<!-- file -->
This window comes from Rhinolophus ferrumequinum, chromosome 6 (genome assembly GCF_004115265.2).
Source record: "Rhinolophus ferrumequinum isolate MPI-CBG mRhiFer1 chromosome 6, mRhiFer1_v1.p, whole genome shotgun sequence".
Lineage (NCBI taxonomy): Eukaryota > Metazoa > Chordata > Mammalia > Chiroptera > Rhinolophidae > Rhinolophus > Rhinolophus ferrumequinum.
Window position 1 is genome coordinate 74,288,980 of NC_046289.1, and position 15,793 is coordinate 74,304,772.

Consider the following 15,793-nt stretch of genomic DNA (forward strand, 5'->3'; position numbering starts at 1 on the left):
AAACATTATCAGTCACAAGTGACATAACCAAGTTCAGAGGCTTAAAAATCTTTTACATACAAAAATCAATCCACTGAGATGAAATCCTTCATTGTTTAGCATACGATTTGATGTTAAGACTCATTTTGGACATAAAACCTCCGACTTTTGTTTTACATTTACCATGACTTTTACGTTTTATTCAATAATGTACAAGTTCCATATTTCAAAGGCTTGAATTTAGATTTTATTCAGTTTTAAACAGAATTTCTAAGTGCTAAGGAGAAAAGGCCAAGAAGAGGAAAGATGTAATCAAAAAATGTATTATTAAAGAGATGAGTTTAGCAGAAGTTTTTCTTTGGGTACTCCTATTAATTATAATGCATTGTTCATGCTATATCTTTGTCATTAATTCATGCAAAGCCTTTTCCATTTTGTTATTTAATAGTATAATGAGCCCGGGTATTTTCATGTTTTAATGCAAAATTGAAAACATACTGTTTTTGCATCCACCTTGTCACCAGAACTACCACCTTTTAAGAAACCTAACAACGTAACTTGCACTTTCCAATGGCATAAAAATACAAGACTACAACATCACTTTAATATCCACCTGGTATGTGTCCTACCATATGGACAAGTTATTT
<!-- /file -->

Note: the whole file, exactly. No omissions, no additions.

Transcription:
This window comes from Rhinolophus ferrumequinum, chromosome 6 (genome assembly GCF_004115265.2).
Source record: "Rhinolophus ferrumequinum isolate MPI-CBG mRhiFer1 chromosome 6, mRhiFer1_v1.p, whole genome shotgun sequence".
Lineage (NCBI taxonomy): Eukaryota > Metazoa > Chordata > Mammalia > Chiroptera > Rhinolophidae > Rhinolophus > Rhinolophus ferrumequinum.
Window position 1 is genome coordinate 74,288,980 of NC_046289.1, and position 15,793 is coordinate 74,304,772.

Consider the following 15,793-nt stretch of genomic DNA (forward strand, 5'->3'; position numbering starts at 1 on the left):
AAACATTATCAGTCACAAGTGACATAACCAAGTTCAGAGGCTTAAAAATCTTTTACATACAAAAATCAATCCACTGAGATGAAATCCTTCATTGTTTAGCATACGATTTGATGTTAAGACTCATTTTGGACATAAAACCTCCGACTTTTGTTTTACATTTACCATGACTTTTACGTTTTATTCAATAATGTACAAGTTCCATATTTCAAAGGCTTGAATTTAGATTTTATTCAGTTTTAAACAGAATTTCTAAGTGCTAAGGAGAAAAGGCCAAGAAGAGGAAAGATGTAATCAAAAAATGTATTATTAAAGAGATGAGTTTAGCAGAAGTTTTTCTTTGGGTACTCCTATTAATTATAATGCATTGTTCATGCTATATCTTTGTCATTAATTCATGCAAAGCCTTTTCCATTTTGTTATTTAATAGTATAATGAGCCCGGGTATTTTCATGTTTTAATGCAAAATTGAAAACATACTGTTTTTGCATCCACCTTGTCACCAGAACTACCACCTTTTAAGAAACCTAACAACGTAACTTGCACTTTCCAATGGCATAAAAATACAAGACTACAACATCACTTTAATATCCACCTGGTATGTGTCCTACCATATGGACAAGTTATTT